As a weekend guest at his ashram in Bengaluru, Sri Sri Ravi Shankar could not have asked for anybody as questionable as Muzaffar Wani. He is the father of Burhan Wani, the Hizbul Mujahideen militant who was shot dead by security forces in J&K on 8 July, leading to violent clashes between protestors and armed forces that killed 70 and injured 11,000.
I don't think Sri Sri's brand of spirituality works any miracles for global peace, prosperity and happiness. Yet I enjoy meeting him.
The Art of Living guru and Muzaffar are believed to have discussed the current situation of "suffering in the Valley". And ways to restore "peace and normalcy."
That won't happen, of course, but I'm not surprised at Sri Sri's initiative. He has always been, well, burdened by the pain of innocents caught in the crossfire of politics, religion and terrorism. And is willing to be the shoulder they are looking to cry on. The hand that will apply the comforting touch. I've known him for 15 years and increasingly seen him go beyond the Art of Living and into trauma relief around the world. From the Ivory Coast to Iraq and Kosovo to Kashmir. Reawakening human values in people, teaching them Gandhian principles, yoga, meditation. His lessons in spirituality are not just for victims of terrorist attacks, but also for survivors of earthquakes, floods, tsunamis.
Quite frankly, while he might be God's gift to the emotionally bankrupt, I don't think Sri Sri's brand of spirituality works any miracles for global peace, prosperity and happiness. Yet I enjoy meeting him. He is a fun person, young at heart, energetic in body, curious of mind, though he is 60. I think the Sudarshan Kriya, a powerful meditation and breathing technique that is the cornerstone of the Art of Living, works best on him. He is always smiling, a flash of white in a tanned Tamilian face, the eyes twinkling with mischief. It's hard not to like him. But he doesn't strike a spiritual chord in me.
Once I drove with Sri Sri to Malabar Hill from the Press Club in Mumbai. He had talked to the media about a "Stress-free Mind and a Scam-free Nation." I dodged the discourse because I knew it wasn't going to change anything for me or the country. I had interviewed him after 26/11, when his enigmatic smile didn't reach his eyes at a satsang held for survivors and bereaved families. He talked to me about terrorism, and that didn't dispel the hate or quell the violence between Pakistan and India. I interviewed him when Maharashtra was facing drought and he had toured the districts like a healing wind, but that hadn't brought rain and stopped the farmers from committing suicide. So my money and prayers are not on Sri Sri restoring peace to the Kashmir Valley right now.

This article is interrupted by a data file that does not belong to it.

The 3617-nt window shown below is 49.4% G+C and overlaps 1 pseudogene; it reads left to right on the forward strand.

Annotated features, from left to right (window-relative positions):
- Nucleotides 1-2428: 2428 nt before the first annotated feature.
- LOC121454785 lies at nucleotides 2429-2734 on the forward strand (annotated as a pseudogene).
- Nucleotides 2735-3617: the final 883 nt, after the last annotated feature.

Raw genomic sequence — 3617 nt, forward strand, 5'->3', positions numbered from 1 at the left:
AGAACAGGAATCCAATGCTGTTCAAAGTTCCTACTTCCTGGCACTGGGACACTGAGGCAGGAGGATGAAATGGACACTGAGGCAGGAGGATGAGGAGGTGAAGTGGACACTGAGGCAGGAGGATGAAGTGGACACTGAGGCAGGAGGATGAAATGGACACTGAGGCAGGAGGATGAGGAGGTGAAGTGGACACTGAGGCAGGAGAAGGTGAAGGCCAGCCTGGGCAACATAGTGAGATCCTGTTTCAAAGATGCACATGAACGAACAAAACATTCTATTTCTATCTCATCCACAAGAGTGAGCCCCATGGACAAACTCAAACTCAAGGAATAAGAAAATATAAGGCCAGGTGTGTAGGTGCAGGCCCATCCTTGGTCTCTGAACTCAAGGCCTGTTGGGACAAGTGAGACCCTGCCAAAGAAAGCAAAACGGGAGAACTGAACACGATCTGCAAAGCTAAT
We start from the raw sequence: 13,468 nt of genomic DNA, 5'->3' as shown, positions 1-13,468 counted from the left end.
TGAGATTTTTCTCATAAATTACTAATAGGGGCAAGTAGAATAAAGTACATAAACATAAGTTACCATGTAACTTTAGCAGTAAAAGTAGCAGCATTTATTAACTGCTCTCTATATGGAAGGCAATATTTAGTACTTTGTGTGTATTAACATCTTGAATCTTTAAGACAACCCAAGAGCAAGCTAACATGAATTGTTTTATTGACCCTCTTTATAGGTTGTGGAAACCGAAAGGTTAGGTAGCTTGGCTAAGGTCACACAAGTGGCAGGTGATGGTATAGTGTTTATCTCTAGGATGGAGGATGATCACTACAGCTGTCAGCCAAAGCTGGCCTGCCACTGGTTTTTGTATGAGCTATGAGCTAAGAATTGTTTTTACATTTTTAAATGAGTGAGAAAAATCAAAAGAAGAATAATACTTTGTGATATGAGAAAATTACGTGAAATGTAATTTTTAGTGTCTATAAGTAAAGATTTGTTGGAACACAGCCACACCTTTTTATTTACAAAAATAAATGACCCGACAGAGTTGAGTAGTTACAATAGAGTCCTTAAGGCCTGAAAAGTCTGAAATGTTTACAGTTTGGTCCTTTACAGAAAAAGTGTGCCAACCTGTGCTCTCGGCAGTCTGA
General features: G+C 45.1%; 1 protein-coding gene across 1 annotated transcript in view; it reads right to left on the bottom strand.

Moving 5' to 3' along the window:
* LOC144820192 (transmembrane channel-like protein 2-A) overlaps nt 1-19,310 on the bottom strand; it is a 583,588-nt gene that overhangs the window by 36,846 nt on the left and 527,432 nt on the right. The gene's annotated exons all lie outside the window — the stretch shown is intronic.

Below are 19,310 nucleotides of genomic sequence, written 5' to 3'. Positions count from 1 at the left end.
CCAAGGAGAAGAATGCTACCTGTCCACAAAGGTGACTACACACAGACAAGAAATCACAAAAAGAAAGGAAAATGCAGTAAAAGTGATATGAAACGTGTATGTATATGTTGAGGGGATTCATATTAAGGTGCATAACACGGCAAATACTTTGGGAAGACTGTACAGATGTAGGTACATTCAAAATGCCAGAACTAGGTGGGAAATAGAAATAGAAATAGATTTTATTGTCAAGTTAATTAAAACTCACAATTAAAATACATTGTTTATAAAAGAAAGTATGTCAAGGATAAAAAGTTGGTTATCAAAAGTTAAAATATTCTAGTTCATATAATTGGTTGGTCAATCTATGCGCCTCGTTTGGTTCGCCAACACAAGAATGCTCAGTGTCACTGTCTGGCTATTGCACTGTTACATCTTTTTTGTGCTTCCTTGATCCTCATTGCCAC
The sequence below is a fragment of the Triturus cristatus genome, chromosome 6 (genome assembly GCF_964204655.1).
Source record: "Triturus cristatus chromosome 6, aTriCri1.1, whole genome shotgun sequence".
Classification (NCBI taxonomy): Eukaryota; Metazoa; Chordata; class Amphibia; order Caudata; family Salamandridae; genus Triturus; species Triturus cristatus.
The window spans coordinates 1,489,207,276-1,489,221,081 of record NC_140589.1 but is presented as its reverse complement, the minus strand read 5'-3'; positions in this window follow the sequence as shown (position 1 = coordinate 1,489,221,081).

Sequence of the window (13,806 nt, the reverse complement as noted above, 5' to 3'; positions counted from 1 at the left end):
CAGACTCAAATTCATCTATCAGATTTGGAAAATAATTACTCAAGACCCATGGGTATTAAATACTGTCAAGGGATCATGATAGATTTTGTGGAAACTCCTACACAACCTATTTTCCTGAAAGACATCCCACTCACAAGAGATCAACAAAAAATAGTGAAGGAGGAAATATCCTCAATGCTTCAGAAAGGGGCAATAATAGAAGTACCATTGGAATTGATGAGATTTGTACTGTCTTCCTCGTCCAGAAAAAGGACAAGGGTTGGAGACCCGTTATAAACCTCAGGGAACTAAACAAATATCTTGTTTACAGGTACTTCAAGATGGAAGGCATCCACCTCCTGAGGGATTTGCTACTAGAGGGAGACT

"What do you do for [people]?" I curiously asked. "That's part of the suspense," Sri Sri grinned mischievously, "I speak different languages to different people..."
I don't understand how he touches lives. I have seen hundreds of people pack a South Mumbai flat, among them elegant society ladies and nubile collegians, corporate heads, politicians, film stars, other celebrities, all waiting for Sri Sri to come. And when he came, barefoot and diminutive in a white cotton dhoti and angavastram, all he did was walk through them with a benevolent smile. Like Moses crossing the Red Sea. With a soothing touch here and a whisper of comfort there. Which had the faithful dizzy with ecstasy. "What do you do for them?" I curiously asked. "That's part of the suspense," Sri Sri grinned mischievously, "I speak different languages to different people – but with one goal, to improve the quality of their lives. Everybody has a different disease, so the treatment must be different, but the cure is always good health."
My money and prayers are not on Sri Sri restoring peace to the Kashmir Valley right now.
I let it pass. Like I did the solutions he offered for Mumbai's problems when I was with him in the car. We had hit peak hour traffic. Motorists honked impatiently, the signals blinked with jaundiced eyes, traffic policemen whistled shrilly and waved their arms. Sri Sri sat next to the driver in utmost calmness. He was in Mumbai to teach inner rejuvenation and social awakening. But the traffic and viral fever did him in. He sat blowing his nose and fiddling with a cell phone. This was new. He didn't have a cell phone before. And he took and made calls like anybody else. I wasn't impressed with the interview he gave me. What would lead to great copy, I knew, would be his personal mobile number. A hotline to God. I asked him for it. But Sri Sri Ravi Shankar had been asked this before. He pretended not to hear. Outside, an orange sun was setting in the Arabian Sea. "Stop the car," he ordered the driver. Pointing out he told my photographer, "That will make a great picture. I will stand on the embankment and you will get the Mumbai skyline behind." And enthusiastically he sprang out, not forgetting to take his cell phone with him.